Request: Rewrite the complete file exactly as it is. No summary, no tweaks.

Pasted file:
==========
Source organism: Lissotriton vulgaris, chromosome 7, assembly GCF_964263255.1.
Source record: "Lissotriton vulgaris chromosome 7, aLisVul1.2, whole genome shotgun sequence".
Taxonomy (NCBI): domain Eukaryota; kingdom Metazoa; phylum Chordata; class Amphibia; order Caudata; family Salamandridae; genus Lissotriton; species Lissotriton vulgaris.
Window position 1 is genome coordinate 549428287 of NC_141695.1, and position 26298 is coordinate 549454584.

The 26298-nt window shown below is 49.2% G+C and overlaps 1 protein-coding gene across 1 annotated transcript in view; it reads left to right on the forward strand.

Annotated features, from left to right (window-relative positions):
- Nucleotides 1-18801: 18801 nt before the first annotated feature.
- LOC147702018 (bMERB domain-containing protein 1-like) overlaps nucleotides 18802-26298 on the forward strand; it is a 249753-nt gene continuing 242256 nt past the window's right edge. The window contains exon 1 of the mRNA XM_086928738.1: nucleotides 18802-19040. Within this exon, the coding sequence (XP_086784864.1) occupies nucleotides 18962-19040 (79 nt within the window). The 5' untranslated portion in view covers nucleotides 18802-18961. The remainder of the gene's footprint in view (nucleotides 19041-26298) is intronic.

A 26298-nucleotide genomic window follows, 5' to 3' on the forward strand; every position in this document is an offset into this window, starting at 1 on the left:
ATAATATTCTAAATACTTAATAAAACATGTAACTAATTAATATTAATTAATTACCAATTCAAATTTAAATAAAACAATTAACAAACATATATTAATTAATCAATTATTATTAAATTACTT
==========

Source organism: Lissotriton vulgaris, chromosome 7, assembly GCF_964263255.1.
Source record: "Lissotriton vulgaris chromosome 7, aLisVul1.2, whole genome shotgun sequence".
Taxonomy (NCBI): domain Eukaryota; kingdom Metazoa; phylum Chordata; class Amphibia; order Caudata; family Salamandridae; genus Lissotriton; species Lissotriton vulgaris.
Window position 1 is genome coordinate 549428287 of NC_141695.1, and position 26298 is coordinate 549454584.

The 26298-nt window shown below is 49.2% G+C and overlaps 1 protein-coding gene across 1 annotated transcript in view; it reads left to right on the forward strand.

Annotated features, from left to right (window-relative positions):
- Nucleotides 1-18801: 18801 nt before the first annotated feature.
- LOC147702018 (bMERB domain-containing protein 1-like) overlaps nucleotides 18802-26298 on the forward strand; it is a 249753-nt gene continuing 242256 nt past the window's right edge. The window contains exon 1 of the mRNA XM_086928738.1: nucleotides 18802-19040. Within this exon, the coding sequence (XP_086784864.1) occupies nucleotides 18962-19040 (79 nt within the window). The 5' untranslated portion in view covers nucleotides 18802-18961. The remainder of the gene's footprint in view (nucleotides 19041-26298) is intronic.

A 26298-nucleotide genomic window follows, 5' to 3' on the forward strand; every position in this document is an offset into this window, starting at 1 on the left:
ATAATATTCTAAATACTTAATAAAACATGTAACTAATTAATATTAATTAATTACCAATTCAAATTTAAATAAAACAATTAACAAACATATATTAATTAATCAATTATTATTAAATTACTT